Through my own learning this past month (both from the wedding and the new life that awaits me, as well as conversations with those who live so differently to myself) I've come to a place of both certainty I'm on the right path and also grace - grace in deciding I don't have to be perfect or do things exactly like other simple life followers. I've come to realize if we embrace the simple life as a lifestyle choice, then we are probably all doing the best we can, sometimes under extra-ordinary circumstances and most often without people around us to commiserate or encourage. I've come to accept this path will often be lonely. And maybe when it comes to a simple, frugal and green life, that is OK. Maybe as long as we hold onto that value and don't allow ourselves to totally "sell-out", then our anchor will at the very least keep us grounded through the seasons where being simple, green and frugal is more challenging. Like my current season of vermicomposting - and it failing time and time again. Yes, it may be easier to throw in the towel like many people and not bother with spending more time trying to "do good" but since when is the right choice the easy choice. And by heck, one day I'll get that worm compost system right!

My own personal goal this week is to write a list of things I'm not willing to compromise on, as I begin a brand new and exciting chapter in my life, maybe it will serve as a reminder to hold onto what is most important and leave the rest behind! Because the truth is, whether people see it or not, there is a cost to selling out - a cost to ourselves, our families, those we love, our community, our environment and future generations. By focusing on the most important things, I hope to avoid the real cost associated with selling out and instead reap the rewards of a slower, more balanced, person/community centered path. And suddenly I'm reminded of the tortoise and the hare. And now I can firmly, without a shadow of a doubt, say I'm the tortoise, how about you?

Have a happy, simple, frugal and green week, filled with choices which represent the real you !

Tuesday, July 19, 2011

Agents of Change

by Gavin from The Greening of Gavin & Little Green Cheese.

I have been reflecting today, and without trying to big note myself or being seen to be big headed, I believe that I have a bit of a talent to help people through changes with a couple of simple methods. 

Change in peoples lives, especially the few about to hit mankind in a few years, can cause all sorts of emotions manifest themselves.  From terror, to guilt, to a sense of excitement, anticipation and opportunity.  There are many people who resist change, and would rather continue on with the status quo, however there are some people who relish change and create opportunities to bring others along for the journey, but in a special sort of way.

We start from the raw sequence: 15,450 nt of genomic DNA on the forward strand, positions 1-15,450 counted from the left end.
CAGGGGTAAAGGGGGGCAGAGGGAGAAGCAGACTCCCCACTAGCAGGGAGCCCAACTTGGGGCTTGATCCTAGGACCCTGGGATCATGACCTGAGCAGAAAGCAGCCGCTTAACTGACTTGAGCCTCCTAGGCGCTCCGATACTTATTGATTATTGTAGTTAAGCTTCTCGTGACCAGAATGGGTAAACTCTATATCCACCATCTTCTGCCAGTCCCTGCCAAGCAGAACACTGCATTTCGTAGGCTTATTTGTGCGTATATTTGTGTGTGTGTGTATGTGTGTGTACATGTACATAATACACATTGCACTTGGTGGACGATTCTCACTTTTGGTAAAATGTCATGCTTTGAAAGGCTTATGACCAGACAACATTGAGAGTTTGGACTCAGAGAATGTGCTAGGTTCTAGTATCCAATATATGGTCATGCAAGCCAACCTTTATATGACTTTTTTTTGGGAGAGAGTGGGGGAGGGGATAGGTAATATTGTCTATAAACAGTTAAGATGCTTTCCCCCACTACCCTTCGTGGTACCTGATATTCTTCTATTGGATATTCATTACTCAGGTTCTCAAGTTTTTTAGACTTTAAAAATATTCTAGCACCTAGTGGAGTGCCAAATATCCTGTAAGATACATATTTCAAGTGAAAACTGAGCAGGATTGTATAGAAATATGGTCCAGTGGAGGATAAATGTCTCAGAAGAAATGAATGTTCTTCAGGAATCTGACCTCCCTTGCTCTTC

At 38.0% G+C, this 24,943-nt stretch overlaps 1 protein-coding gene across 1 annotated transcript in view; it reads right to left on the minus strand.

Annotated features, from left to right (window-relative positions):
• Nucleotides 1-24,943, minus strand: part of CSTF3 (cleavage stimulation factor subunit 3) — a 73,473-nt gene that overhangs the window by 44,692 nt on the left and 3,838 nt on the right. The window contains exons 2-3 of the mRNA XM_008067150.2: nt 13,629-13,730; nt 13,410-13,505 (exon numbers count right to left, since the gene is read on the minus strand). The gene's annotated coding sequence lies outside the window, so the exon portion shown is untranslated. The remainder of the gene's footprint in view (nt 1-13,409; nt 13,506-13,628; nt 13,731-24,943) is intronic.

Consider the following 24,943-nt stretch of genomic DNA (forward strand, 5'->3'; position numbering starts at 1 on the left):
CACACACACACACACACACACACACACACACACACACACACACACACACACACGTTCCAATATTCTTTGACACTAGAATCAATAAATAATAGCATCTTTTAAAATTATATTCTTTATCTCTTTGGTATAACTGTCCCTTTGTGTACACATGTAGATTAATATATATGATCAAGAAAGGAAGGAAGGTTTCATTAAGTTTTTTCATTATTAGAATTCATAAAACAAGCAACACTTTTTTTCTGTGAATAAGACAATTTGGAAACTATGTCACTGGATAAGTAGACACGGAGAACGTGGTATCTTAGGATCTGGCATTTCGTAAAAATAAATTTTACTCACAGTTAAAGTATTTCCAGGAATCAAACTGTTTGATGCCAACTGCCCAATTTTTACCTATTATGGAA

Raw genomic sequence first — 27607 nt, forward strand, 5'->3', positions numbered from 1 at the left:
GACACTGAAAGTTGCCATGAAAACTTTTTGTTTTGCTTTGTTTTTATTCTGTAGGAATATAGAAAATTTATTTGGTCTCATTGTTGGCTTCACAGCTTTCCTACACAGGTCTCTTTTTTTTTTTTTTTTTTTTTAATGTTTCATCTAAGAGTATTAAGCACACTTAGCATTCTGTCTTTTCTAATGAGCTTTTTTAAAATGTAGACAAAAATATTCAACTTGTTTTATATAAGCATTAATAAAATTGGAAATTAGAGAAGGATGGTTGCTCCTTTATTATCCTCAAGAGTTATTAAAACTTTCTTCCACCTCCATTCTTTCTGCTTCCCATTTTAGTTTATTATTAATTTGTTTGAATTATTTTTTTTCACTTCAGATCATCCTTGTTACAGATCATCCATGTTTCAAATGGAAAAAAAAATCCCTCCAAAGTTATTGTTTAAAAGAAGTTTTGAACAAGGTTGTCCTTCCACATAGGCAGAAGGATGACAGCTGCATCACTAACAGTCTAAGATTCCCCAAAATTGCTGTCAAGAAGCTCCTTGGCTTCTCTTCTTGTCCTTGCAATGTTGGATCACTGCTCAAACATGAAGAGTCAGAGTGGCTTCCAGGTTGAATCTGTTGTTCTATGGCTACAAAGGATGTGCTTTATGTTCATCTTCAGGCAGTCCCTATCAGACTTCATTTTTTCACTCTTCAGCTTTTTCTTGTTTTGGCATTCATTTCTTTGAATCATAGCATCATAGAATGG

One of my ways to promote change is to lead by example.  This is something that I learnt whilst in the military many moons ago.  I learnt that you cannot ask someone to do something effectively, being a task, behaviour, or change a personal value, if you don't show that you practice that task, behaviour or have that value yourself.  Sure, in the military they most probably do it because of the command structure and discipline, however they won't do it willingly and morale usually suffers.  On the other hand, if they see the person leading by practising what he/she is preaching, then they usually follow willingly and with enthusiasm.  I attempt to live up to this "lead by example value" in all aspects of my life. That was one of the reasons that I didn't begin writing my personal blog until at least 6 months after our family began our journey towards a sustainable lifestyle.  Well, that and everyone urged me to write a book about what I had done, but I thought a blog was a better idea due to the interaction you receive via comments.  I wanted to explain the how and why I turned green and what my motivation was.  You can probably tell by the way I write that I am enthusiastic and passionate about all things green and sustainable, but you probably didn't know that one of my personal values is that I do what I say I am going to do.  Another of my core values is to try and not let people down when I make a promise. I believe that it is these simple values that rub off on people, who either know me in person or read about my exploits via my writings.  It inspires people to act in a positive way, towards a common goal.